August 16, 2005
This poor baby quilt–I started it sometime around the end of April and only finished it now because it got put aside while I worked on the heart quilt and then on the wedding quilt and then on nothing at all during my recent slump. Still, the baby is not even six months old yet, so considering some young ones don’t get their quilts from me until their first birthday, this boy is ahead of the pack.
I believe this is the most matchy-matchy quilt I’ve ever made. Five of the nine fabrics in the top are from the same line (Robomatic by Jennifer Sampou for Kaufman Fabrics–I looked it up). I used so many because I just really like them–they’re cute without being cutesy (at least as I draw that line) and seemed perfect for a quilt for a baby boy whose sister got a girlie-girl quilt from me when she was a baby. There are funny robots and stars (and what I came to think of as “space olives”) and robot parts and robot words like “Spreep!!!”. The backing fabric isn’t from the same grouping, but it’s got the same retro robot theme and the colors are similar enough that it works.
I found the pattern in the July, 2005 issue of The Quilter magazine–why their publishing schedule is such that the July issue came out in April, I have no earthly idea. It’s the one called “Double Dutch” on this page. (Later, I found an almost identical pattern in my files, from the January/February 2003 Quiltmaker. Yet I hadn’t put that one out into the baby quilt ideas file, probably because it was done in a rather sophisticated cream, red, and black color palette.) This looks more complicated than it is. Basically, it’s a tarted-up Rail Fence, and that’s one of the simplest patterns ever. Basically, you make Rail Fence blocks, like this and then sew half-square triangles to two corners. I ran out of one of the light fabrics part way through the triangle sewing on process, so some of them have the Jetsons-esque stars and space olives and some of them are with the spare parts. I realized I had the shortage early enough to arrange it so the two prints are grouped together, one in the center and one around the outside, so one could even think it was designed that way from the start.
When it came time to start the quilting (which wasn’t until the first weekend in August, so I really picked up the pace on this recently), I didn’t want to do my typical first step of quilting in the ditch between the blocks because that would have meant putting an x right through the on-point squares where the triangles at the corners of the blocks meet, and I didn’t want to attract attention to the fact that those squares weren’t one unit. I also didn’t want to do a diagonal grid across the blocks because that would cut up the pinwheels. So I ended up quilting diagonal lines from point to center on each arm of the pinwheel, sneaking between pinwheels in the ditch of around the squares. Once the straight lines were done, I took the walking foot off and put the darning foot on and did some free motion quilting in the light areas. (In the process, I discovered that I don’t actually have to cover my feed dogs when free motion quilting–at least I didn’t notice any ill effects when I forgot to put the plate on.) I thought about stippling all the light parts to really make the pinwheels stand out, but I don’t like to do too much stippling on a baby quilt because I think it takes away from the softness and babies should have soft, cuddly stuff. I ended up stippling the squares to really join them visually and making squiggly lines down the bars, which nicely echoed the squiggly stripes in the tan print. (You can sort of see the overall effect here.)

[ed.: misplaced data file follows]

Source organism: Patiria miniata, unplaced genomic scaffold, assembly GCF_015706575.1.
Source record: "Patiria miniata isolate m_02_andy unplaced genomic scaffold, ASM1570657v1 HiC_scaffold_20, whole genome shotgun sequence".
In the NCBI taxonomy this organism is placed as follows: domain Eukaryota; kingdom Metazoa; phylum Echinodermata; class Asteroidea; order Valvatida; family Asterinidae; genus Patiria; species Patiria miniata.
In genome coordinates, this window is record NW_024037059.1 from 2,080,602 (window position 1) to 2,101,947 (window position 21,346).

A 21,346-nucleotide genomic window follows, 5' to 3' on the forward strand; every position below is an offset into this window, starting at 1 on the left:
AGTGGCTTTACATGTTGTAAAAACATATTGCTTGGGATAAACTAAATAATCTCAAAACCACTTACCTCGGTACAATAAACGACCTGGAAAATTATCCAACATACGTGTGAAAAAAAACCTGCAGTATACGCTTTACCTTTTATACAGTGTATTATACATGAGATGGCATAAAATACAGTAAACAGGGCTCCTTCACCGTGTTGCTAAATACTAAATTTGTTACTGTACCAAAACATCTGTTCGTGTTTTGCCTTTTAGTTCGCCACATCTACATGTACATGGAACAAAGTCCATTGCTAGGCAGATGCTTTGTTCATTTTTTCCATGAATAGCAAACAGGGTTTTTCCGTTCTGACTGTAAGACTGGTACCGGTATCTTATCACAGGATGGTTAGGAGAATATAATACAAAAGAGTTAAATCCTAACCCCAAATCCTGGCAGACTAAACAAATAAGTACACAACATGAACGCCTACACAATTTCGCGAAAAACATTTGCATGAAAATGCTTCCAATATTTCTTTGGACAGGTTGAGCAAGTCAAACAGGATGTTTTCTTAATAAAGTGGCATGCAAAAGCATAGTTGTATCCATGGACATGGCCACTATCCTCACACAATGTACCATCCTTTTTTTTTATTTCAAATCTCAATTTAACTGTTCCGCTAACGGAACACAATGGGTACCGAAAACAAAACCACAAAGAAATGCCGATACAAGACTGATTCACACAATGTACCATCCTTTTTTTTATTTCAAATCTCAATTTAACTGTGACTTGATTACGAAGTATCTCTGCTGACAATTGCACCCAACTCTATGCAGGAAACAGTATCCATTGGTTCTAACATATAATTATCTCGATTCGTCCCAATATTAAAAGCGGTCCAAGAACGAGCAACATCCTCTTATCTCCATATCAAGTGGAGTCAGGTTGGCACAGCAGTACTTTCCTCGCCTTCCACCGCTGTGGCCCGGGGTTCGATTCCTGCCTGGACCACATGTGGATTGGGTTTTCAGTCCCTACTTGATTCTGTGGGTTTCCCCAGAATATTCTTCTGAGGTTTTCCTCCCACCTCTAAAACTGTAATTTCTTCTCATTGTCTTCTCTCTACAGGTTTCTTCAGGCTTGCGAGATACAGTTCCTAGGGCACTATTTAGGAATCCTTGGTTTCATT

One of the things I wasn’t 100% happy with was how much the red blocks stuck out–I liked the red but it sure dominated the green and tan–which is how I came to use red for the binding. By adding more red, it made those blocks stick out a little less. I didn’t have a picture of the baby to use for the label (though I have met him, and it seems like he’d be perfectly photogenic), so I reverted to my old way of writing with a Pigma pen on fabric, which was fine because that’s what phase I was in when I made the sister’s quilt, so now no one in the family has a fancier label. (Though I realize such a tiny detail is unlikely to be the cause of bitter sibling rivalry anyway.)
Now I really should get working on the next baby quilt, for a little girl, but I don’t have any good ideas for that one yet so I’ll keep playing with my Modern Quilt-Along project until I come up with something.